The Sphere - Saturday 23 July 1960, page 35.

Which five breweries would they be? I thought they owned more by then. Or maybe I’m thinking of breweries under the Whitbread Umbrella. Checking, it seems Whitbread had purchased 8 breweries between 1920 and 1958, most of them quite small. Their buying spree started in 1961.

The brewery at Hythe didn’t stay open that much longer, despite being the birthplace of one of Whitbread’s biggest brands.

Finally, some more pretty pictures:


“Two coopers are repairing casks. The company employs sixteen coopers who are masters of their craft; there's also an apprentice coopers' school.”
The Sphere - Saturday 23 July 1960, page 35.



“In the Mill Room, the malt is cracked between steel rollers before being passed to cases above the mash tuns. There are four machines, each of which is capable of cracking 240 bushels of malt per hour.”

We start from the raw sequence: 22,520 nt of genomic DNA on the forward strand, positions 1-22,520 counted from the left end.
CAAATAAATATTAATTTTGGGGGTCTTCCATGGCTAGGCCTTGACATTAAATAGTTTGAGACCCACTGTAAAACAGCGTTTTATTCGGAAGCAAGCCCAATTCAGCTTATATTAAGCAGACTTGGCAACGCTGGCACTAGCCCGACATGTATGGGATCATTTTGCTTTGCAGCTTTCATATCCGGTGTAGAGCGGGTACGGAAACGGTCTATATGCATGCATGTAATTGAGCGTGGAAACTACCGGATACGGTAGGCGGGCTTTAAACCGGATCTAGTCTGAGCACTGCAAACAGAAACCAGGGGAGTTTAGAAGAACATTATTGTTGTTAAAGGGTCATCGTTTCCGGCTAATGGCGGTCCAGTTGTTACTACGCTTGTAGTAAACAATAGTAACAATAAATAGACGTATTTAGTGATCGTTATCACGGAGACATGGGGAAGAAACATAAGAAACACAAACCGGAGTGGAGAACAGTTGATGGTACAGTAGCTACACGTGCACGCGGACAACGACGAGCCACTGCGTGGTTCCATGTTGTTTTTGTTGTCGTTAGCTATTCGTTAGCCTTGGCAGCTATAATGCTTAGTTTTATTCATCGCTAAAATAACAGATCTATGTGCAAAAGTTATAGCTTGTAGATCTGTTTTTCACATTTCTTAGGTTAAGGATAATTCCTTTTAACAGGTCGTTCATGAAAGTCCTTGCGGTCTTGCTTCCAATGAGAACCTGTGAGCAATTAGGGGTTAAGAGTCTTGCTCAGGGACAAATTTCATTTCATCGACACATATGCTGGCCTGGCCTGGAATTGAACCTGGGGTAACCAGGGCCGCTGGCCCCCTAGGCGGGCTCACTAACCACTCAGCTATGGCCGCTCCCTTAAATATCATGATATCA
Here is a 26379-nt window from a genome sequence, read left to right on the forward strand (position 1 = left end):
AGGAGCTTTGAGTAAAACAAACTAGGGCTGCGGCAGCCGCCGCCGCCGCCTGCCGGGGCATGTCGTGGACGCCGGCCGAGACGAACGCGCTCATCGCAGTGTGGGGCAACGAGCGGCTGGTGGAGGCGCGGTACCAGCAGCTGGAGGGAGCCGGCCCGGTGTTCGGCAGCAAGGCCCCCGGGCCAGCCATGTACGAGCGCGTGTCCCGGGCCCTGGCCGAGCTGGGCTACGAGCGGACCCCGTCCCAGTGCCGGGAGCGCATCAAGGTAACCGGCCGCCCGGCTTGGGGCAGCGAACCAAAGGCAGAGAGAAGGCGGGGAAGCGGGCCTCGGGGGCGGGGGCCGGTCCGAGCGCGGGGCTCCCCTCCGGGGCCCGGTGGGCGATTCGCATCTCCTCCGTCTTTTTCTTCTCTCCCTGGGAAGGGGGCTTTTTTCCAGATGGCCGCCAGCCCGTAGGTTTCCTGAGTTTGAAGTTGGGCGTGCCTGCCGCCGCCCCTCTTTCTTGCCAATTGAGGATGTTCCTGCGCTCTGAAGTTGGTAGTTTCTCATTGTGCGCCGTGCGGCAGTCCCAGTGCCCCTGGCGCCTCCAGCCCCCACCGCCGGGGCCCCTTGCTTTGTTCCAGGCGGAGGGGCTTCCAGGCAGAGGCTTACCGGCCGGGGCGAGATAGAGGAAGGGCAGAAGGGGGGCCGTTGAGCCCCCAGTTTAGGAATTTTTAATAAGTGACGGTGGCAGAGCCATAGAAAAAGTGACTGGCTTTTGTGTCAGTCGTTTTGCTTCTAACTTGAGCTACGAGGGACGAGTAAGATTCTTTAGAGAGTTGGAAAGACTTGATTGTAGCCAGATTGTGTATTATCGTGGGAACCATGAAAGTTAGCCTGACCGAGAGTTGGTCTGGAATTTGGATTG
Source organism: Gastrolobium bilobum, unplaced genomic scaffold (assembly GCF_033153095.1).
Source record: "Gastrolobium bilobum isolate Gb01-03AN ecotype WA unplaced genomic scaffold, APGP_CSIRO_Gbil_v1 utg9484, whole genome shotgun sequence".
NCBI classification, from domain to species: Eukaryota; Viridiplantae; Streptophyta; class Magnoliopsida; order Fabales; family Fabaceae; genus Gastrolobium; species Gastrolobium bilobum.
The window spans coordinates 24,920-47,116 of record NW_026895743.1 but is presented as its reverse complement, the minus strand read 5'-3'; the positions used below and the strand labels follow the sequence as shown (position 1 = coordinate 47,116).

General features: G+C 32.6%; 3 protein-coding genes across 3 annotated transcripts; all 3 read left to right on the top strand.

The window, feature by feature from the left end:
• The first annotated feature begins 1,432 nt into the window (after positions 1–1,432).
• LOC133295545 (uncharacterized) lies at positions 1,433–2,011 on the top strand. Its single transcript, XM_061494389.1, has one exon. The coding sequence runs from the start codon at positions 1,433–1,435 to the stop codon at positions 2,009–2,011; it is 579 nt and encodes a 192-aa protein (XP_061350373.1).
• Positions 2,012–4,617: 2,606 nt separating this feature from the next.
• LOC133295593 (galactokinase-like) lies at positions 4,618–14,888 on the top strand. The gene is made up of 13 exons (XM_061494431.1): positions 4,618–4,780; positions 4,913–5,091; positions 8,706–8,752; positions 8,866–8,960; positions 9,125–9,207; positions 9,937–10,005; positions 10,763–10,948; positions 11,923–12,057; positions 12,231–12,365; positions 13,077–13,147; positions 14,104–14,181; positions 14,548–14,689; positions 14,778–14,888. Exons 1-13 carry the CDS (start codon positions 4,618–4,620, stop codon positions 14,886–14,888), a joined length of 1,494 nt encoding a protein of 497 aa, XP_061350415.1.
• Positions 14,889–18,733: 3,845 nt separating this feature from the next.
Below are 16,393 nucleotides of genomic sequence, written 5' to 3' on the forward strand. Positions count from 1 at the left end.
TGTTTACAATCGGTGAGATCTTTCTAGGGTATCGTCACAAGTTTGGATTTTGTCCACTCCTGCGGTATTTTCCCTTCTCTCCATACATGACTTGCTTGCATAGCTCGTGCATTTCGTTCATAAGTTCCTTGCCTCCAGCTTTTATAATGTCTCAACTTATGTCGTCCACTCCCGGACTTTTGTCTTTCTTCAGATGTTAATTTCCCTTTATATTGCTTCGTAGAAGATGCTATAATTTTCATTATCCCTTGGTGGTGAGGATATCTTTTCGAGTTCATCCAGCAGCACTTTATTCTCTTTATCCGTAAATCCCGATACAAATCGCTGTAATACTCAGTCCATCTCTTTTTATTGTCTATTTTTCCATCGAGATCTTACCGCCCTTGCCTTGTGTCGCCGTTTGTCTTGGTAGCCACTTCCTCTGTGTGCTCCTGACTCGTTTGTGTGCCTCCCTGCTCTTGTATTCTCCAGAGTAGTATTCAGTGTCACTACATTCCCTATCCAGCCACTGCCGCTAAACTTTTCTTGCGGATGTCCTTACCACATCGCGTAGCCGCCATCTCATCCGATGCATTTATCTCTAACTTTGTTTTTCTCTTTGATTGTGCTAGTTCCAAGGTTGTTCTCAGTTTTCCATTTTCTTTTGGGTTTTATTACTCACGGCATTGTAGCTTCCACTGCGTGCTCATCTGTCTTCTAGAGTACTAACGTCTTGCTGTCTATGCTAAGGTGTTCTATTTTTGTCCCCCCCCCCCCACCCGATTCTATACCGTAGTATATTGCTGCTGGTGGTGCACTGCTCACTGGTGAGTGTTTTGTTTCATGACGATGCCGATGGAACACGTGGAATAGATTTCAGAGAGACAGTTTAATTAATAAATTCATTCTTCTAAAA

The Sphere - Saturday 23 July 1960, page 35.
“The filling of casks is known in the brewery as "racking". In this picture the men are "racking" Best Ale in the cellars.”The Sphere - Saturday 23 July 1960, page 35.

Pretty sure the gyle number on those casks of Best Ale is 348. Which means, assuming the photo is from 1960, it must have been sometime in May. I reckon the beer was brewed on 19th May. It would have been racked 5 or 6 days later. So my guess is the photo is from 24th or 25th May.

“Below: Soldier and Sailor, two of thirty shire horses employed to deliver beer within a three-mile radius of the brewery.”
The Sphere - Saturday 23 July 1960, page 35.

Now wasn’t that fun?

Saturday, 14 January 2017

Let's Brew - 1917 Thomas Usher 54/- Stout

You can probably guess where I’ve got to with Thomas Usher’s brewing logs. Currently, I’m knee-deep in WW I mud.